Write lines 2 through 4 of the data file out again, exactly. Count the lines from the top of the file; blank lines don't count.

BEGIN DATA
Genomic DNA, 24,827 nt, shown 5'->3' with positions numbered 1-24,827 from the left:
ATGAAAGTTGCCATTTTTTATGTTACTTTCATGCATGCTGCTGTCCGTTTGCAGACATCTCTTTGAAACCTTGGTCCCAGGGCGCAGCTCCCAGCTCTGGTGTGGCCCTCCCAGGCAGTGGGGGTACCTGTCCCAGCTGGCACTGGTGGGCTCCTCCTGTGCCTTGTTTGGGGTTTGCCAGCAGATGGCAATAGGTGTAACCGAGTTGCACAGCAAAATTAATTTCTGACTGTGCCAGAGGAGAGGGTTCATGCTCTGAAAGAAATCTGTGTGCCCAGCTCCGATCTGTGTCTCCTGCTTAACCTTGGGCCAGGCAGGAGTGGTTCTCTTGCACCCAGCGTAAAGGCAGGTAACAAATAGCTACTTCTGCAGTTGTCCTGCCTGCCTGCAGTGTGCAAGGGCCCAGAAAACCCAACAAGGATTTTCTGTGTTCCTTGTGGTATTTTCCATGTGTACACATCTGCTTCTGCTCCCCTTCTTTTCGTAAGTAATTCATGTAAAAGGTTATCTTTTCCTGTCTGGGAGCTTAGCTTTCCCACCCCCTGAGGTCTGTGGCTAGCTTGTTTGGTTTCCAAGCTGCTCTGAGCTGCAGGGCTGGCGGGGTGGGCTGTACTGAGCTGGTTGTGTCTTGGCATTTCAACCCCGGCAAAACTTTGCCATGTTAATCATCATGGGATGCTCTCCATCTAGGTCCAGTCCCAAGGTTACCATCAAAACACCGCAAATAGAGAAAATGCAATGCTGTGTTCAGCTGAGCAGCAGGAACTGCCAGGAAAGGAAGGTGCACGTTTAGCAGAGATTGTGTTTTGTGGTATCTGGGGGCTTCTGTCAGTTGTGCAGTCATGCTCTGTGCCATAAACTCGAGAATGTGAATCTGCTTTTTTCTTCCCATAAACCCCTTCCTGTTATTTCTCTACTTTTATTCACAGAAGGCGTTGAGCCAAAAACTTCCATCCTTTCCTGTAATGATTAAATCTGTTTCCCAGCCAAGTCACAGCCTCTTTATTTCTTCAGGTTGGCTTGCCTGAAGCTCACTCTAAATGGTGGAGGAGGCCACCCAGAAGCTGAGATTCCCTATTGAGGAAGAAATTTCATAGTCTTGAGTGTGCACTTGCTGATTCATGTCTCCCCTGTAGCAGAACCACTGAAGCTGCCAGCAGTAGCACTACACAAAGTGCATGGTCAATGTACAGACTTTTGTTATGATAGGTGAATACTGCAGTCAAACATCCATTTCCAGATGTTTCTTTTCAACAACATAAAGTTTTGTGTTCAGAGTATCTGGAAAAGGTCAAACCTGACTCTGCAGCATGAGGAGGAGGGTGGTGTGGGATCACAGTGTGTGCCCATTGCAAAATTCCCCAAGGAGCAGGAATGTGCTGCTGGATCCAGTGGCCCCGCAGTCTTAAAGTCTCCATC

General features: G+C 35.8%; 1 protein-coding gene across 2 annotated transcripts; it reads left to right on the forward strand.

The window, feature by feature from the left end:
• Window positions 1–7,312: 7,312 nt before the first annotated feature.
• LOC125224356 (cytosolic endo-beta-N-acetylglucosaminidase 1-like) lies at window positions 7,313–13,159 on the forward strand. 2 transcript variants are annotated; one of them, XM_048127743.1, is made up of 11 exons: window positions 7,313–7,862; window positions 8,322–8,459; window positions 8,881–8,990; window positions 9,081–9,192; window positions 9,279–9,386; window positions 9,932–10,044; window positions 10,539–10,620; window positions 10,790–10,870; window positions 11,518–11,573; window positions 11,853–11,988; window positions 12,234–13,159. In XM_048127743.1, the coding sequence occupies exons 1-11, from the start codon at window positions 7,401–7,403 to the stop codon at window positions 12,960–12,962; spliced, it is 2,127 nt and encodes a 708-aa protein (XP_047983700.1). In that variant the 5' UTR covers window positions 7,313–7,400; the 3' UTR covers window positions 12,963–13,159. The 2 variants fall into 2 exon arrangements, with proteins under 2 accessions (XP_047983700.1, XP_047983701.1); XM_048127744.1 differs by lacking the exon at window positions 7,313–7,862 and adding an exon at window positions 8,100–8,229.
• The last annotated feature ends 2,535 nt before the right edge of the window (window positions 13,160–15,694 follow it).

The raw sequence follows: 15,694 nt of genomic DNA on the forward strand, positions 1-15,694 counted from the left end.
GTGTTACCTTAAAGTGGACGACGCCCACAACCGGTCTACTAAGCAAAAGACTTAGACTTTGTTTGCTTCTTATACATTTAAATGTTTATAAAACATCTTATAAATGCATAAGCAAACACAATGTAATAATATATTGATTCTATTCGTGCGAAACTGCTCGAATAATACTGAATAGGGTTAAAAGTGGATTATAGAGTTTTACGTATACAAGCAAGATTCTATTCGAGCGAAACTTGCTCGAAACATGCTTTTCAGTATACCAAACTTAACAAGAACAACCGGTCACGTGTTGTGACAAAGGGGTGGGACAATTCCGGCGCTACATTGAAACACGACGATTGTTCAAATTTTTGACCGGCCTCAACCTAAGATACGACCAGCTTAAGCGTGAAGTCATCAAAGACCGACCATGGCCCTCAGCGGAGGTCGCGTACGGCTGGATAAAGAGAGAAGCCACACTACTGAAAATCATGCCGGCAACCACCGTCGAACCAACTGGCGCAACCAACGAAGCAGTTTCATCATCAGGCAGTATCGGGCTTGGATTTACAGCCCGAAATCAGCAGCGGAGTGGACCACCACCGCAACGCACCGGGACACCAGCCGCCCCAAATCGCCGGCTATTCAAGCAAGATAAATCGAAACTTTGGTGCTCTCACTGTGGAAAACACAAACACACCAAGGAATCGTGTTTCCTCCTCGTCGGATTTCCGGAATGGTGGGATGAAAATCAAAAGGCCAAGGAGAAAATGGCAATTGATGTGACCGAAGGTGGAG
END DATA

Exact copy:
ATGAAAGTTGCCATTTTTTATGTTACTTTCATGCATGCTGCTGTCCGTTTGCAGACATCTCTTTGAAACCTTGGTCCCAGGGCGCAGCTCCCAGCTCTGGTGTGGCCCTCCCAGGCAGTGGGGGTACCTGTCCCAGCTGGCACTGGTGGGCTCCTCCTGTGCCTTGTTTGGGGTTTGCCAGCAGATGGCAATAGGTGTAACCGAGTTGCACAGCAAAATTAATTTCTGACTGTGCCAGAGGAGAGGGTTCATGCTCTGAAAGAAATCTGTGTGCCCAGCTCCGATCTGTGTCTCCTGCTTAACCTTGGGCCAGGCAGGAGTGGTTCTCTTGCACCCAGCGTAAAGGCAGGTAACAAATAGCTACTTCTGCAGTTGTCCTGCCTGCCTGCAGTGTGCAAGGGCCCAGAAAACCCAACAAGGATTTTCTGTGTTCCTTGTGGTATTTTCCATGTGTACACATCTGCTTCTGCTCCCCTTCTTTTCGTAAGTAATTCATGTAAAAGGTTATCTTTTCCTGTCTGGGAGCTTAGCTTTCCCACCCCCTGAGGTCTGTGGCTAGCTTGTTTGGTTTCCAAGCTGCTCTGAGCTGCAGGGCTGGCGGGGTGGGCTGTACTGAGCTGGTTGTGTCTTGGCATTTCAACCCCGGCAAAACTTTGCCATGTTAATCATCATGGGATGCTCTCCATCTAGGTCCAGTCCCAAGGTTACCATCAAAACACCGCAAATAGAGAAAATGCAATGCTGTGTTCAGCTGAGCAGCAGGAACTGCCAGGAAAGGAAGGTGCACGTTTAGCAGAGATTGTGTTTTGTGGTATCTGGGGGCTTCTGTCAGTTGTGCAGTCATGCTCTGTGCCATAAACTCGAGAATGTGAATCTGCTTTTTTCTTCCCATAAACCCCTTCCTGTTATTTCTCTACTTTTATTCACAGAAGGCGTTGAGCCAAAAACTTCCATCCTTTCCTGTAATGATTAAATCTGTTTCCCAGCCAAGTCACAGCCTCTTTATTTCTTCAGGTTGGCTTGCCTGAAGCTCACTCTAAATGGTGGAGGAGGCCACCCAGAAGCTGAGATTCCCTATTGAGGAAGAAATTTCATAGTCTTGAGTGTGCACTTGCTGATTCATGTCTCCCCTGTAGCAGAACCACTGAAGCTGCCAGCAGTAGCACTACACAAAGTGCATGGTCAATGTACAGACTTTTGTTATGATAGGTGAATACTGCAGTCAAACATCCATTTCCAGATGTTTCTTTTCAACAACATAAAGTTTTGTGTTCAGAGTATCTGGAAAAGGTCAAACCTGACTCTGCAGCATGAGGAGGAGGGTGGTGTGGGATCACAGTGTGTGCCCATTGCAAAATTCCCCAAGGAGCAGGAATGTGCTGCTGGATCCAGTGGCCCCGCAGTCTTAAAGTCTCCATC

General features: G+C 35.8%; 1 protein-coding gene across 2 annotated transcripts; it reads left to right on the forward strand.

The window, feature by feature from the left end: